Conventional vs high-frequency jet ventilation in a piglet model of meconium aspiration: comparison of pulmonary and hemodynamic effects.
The pulmonary and cardiovascular effects of high-frequency jet (HFJV) and conventional (CV) ventilation were evaluated in a piglet model of meconium aspiration. A mixture of 20% human meconium and 0.9% saline solution was instilled deep into the trachea of 10 piglets, after which either HFJV or CV was administered for 4 hours. Arterial blood gases, cardiac output, mean pulmonary and systemic arterial pressures, pulmonary and systemic vascular resistances, and pulmonary mechanics were compared between groups. During the 4 hours of ventilation, PaO2 and PaCO2 were not statistically different between groups. The peak inspiratory pressure necessary to maintain PaCO2 in the preset range was approximately half as much in the HFJV group as in the CV group (P less than 0.002). Mean airway pressure was lower in the HFJV group only during the second hour (P less than 0.03). Cardiac output, mean aortic and pulmonary artery pressures, systemic and pulmonary vascular resistance, dynamic lung compliance, and pulmonary resistance were not statistically different between groups. Our results suggest that HFJV may be more effective than CV in the early stages of meconium aspiration syndrome because HFJV allows more efficient ventilation and adequate oxygenation at lower peak inspiratory pressures.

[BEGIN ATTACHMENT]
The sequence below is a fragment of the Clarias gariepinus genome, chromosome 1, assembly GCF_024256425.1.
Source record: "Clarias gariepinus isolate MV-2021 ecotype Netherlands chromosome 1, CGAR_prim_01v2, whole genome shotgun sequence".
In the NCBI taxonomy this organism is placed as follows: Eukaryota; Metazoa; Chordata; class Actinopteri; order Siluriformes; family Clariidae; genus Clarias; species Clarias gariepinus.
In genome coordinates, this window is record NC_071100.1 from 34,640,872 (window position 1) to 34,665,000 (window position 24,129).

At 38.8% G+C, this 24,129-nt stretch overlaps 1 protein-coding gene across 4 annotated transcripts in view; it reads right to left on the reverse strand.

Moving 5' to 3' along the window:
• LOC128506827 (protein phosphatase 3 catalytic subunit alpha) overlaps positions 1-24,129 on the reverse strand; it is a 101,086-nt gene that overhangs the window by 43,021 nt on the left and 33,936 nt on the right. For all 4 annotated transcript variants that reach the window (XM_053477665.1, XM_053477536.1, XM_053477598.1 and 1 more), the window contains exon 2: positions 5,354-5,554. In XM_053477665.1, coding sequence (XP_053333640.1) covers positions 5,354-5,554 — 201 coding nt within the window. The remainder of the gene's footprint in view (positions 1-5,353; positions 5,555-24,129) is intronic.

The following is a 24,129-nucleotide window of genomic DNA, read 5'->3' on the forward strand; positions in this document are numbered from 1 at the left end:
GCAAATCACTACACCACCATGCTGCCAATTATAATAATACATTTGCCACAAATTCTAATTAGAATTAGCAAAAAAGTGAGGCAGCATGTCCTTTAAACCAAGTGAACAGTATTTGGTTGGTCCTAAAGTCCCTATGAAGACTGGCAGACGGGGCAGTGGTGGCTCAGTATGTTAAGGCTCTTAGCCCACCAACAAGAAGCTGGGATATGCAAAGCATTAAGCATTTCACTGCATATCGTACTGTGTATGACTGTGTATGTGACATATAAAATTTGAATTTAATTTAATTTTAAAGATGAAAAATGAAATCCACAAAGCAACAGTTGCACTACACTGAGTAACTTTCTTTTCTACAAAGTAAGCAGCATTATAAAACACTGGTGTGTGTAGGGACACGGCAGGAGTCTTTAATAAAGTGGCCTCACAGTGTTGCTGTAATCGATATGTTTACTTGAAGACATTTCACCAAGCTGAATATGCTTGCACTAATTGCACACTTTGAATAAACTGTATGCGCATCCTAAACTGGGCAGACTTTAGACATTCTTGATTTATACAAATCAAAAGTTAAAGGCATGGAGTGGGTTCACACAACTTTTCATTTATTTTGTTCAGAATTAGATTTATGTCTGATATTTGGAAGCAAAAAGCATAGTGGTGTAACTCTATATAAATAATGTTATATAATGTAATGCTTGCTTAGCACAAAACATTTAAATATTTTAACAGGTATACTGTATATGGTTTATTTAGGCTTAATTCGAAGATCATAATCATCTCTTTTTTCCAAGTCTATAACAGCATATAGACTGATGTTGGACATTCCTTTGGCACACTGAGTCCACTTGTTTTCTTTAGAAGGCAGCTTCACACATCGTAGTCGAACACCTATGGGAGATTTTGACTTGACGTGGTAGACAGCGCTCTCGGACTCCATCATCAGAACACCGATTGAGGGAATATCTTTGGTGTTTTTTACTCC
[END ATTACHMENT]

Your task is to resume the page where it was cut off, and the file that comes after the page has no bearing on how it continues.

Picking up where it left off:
Trindade, O; Goldberg, RN; Bancalari, E; Dickstein, P; Ellison, J; Gerhardt, T
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